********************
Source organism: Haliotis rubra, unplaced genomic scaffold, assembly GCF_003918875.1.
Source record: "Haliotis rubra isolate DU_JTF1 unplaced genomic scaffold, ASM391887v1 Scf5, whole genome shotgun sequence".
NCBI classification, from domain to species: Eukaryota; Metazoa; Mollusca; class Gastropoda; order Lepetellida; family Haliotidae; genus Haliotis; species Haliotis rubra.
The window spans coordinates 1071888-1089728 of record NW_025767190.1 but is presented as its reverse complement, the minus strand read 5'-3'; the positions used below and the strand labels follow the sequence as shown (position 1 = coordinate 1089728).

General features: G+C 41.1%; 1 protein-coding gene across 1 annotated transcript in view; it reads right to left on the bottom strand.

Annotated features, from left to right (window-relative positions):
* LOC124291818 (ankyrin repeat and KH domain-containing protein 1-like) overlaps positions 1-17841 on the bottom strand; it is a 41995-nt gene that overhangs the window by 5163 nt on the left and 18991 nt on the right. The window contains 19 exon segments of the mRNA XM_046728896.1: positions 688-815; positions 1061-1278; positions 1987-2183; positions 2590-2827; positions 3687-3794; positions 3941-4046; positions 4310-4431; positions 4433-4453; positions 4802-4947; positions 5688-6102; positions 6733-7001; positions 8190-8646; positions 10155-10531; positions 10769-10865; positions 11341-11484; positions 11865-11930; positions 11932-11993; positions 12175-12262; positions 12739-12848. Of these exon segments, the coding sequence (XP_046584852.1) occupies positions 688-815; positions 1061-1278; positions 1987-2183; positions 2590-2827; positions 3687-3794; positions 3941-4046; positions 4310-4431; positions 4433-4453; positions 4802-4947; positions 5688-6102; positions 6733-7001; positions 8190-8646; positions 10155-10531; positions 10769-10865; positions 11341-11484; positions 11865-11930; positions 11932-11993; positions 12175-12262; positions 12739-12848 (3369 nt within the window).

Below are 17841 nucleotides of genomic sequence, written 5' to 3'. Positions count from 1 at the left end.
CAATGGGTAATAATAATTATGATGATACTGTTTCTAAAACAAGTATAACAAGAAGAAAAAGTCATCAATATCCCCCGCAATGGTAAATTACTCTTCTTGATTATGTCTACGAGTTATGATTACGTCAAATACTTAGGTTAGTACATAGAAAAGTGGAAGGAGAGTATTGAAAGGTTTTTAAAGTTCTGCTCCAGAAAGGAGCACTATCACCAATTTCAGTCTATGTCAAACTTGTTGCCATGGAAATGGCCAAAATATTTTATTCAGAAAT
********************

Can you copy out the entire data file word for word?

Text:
Source organism: Haliotis rubra, unplaced genomic scaffold, assembly GCF_003918875.1.
Source record: "Haliotis rubra isolate DU_JTF1 unplaced genomic scaffold, ASM391887v1 Scf5, whole genome shotgun sequence".
NCBI classification, from domain to species: Eukaryota; Metazoa; Mollusca; class Gastropoda; order Lepetellida; family Haliotidae; genus Haliotis; species Haliotis rubra.
The window spans coordinates 1071888-1089728 of record NW_025767190.1 but is presented as its reverse complement, the minus strand read 5'-3'; the positions used below and the strand labels follow the sequence as shown (position 1 = coordinate 1089728).

General features: G+C 41.1%; 1 protein-coding gene across 1 annotated transcript in view; it reads right to left on the bottom strand.

Annotated features, from left to right (window-relative positions):
* LOC124291818 (ankyrin repeat and KH domain-containing protein 1-like) overlaps positions 1-17841 on the bottom strand; it is a 41995-nt gene that overhangs the window by 5163 nt on the left and 18991 nt on the right. The window contains 19 exon segments of the mRNA XM_046728896.1: positions 688-815; positions 1061-1278; positions 1987-2183; positions 2590-2827; positions 3687-3794; positions 3941-4046; positions 4310-4431; positions 4433-4453; positions 4802-4947; positions 5688-6102; positions 6733-7001; positions 8190-8646; positions 10155-10531; positions 10769-10865; positions 11341-11484; positions 11865-11930; positions 11932-11993; positions 12175-12262; positions 12739-12848. Of these exon segments, the coding sequence (XP_046584852.1) occupies positions 688-815; positions 1061-1278; positions 1987-2183; positions 2590-2827; positions 3687-3794; positions 3941-4046; positions 4310-4431; positions 4433-4453; positions 4802-4947; positions 5688-6102; positions 6733-7001; positions 8190-8646; positions 10155-10531; positions 10769-10865; positions 11341-11484; positions 11865-11930; positions 11932-11993; positions 12175-12262; positions 12739-12848 (3369 nt within the window).

Below are 17841 nucleotides of genomic sequence, written 5' to 3'. Positions count from 1 at the left end.
CAATGGGTAATAATAATTATGATGATACTGTTTCTAAAACAAGTATAACAAGAAGAAAAAGTCATCAATATCCCCCGCAATGGTAAATTACTCTTCTTGATTATGTCTACGAGTTATGATTACGTCAAATACTTAGGTTAGTACATAGAAAAGTGGAAGGAGAGTATTGAAAGGTTTTTAAAGTTCTGCTCCAGAAAGGAGCACTATCACCAATTTCAGTCTATGTCAAACTTGTTGCCATGGAAATGGCCAAAATATTTTATTCAGAAAT